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Publication Crime by Youth Gangs and Groups in the United States

Walter B. Miller, Office of Juvenile Justice and Delinquency Prevention

January 1, 1992    NCJ 156221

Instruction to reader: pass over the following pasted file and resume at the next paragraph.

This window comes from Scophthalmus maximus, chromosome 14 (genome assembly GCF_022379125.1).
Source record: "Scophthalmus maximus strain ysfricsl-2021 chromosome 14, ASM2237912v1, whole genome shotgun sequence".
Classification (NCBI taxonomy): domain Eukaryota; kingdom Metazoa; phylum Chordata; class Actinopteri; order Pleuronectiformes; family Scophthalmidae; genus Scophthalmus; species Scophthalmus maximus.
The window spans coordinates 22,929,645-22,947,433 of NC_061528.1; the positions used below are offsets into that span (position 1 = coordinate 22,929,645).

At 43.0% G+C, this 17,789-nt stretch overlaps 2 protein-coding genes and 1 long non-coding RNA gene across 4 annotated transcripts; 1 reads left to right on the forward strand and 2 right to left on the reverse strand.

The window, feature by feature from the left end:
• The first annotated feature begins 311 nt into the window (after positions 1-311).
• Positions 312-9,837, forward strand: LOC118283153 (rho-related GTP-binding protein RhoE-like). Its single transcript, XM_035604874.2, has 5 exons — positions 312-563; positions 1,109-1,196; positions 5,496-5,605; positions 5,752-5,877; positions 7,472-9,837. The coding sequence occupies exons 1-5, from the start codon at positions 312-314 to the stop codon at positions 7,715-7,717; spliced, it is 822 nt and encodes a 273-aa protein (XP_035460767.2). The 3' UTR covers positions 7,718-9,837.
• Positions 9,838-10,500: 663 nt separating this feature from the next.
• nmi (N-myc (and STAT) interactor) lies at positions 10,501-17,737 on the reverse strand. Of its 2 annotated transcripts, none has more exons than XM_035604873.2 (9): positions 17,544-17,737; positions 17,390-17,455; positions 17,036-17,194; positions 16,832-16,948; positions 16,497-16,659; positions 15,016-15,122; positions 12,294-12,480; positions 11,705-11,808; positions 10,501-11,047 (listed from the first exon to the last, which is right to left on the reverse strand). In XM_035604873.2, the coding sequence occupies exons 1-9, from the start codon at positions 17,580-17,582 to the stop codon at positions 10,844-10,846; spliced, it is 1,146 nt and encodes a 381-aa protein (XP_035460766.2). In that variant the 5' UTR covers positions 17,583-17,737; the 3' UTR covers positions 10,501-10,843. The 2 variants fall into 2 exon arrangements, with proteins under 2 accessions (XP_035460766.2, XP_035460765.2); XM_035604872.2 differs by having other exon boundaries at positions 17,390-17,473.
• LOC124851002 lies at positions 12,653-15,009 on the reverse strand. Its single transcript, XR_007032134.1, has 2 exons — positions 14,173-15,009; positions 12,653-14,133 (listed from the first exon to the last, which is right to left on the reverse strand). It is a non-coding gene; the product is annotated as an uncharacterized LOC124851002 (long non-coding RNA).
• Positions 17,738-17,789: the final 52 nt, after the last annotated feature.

That original report dispelled the popular notion that gang violence was no longer a problem in this country. Based on findings from 26 U.S. cities and metropolitan counties, including interviews with over 450 representatives of police departments, public and private youth service agencies, courts, and other groups, the author found that, compared to youth gangs from previous eras, the gangs of the 1970's tended to be more violent, more likely to use guns, less formally organized, and more active within the public schools. The original research provided baseline national estimates of the numbers, locations, and criminal activities of juvenile and youth gangs, and conceptualized the law-violating youth group as a basic unit in the study of gangs and other forms of collective youth crime. The predictions made in the report have been borne out in the intervening years by empirical data: that absent a new commitment to gang control, the youth gang problem would worsen; that the gang situation in California represents the wave of the future for the rest of the U.S.; that social and economic conditions associated with gangs will not change in a direction that reduces gang crime; and that gun control efforts will be ineffective in decreasing the availability of weapons to youth. 3 charts, 33 tables, and 5 appendixes


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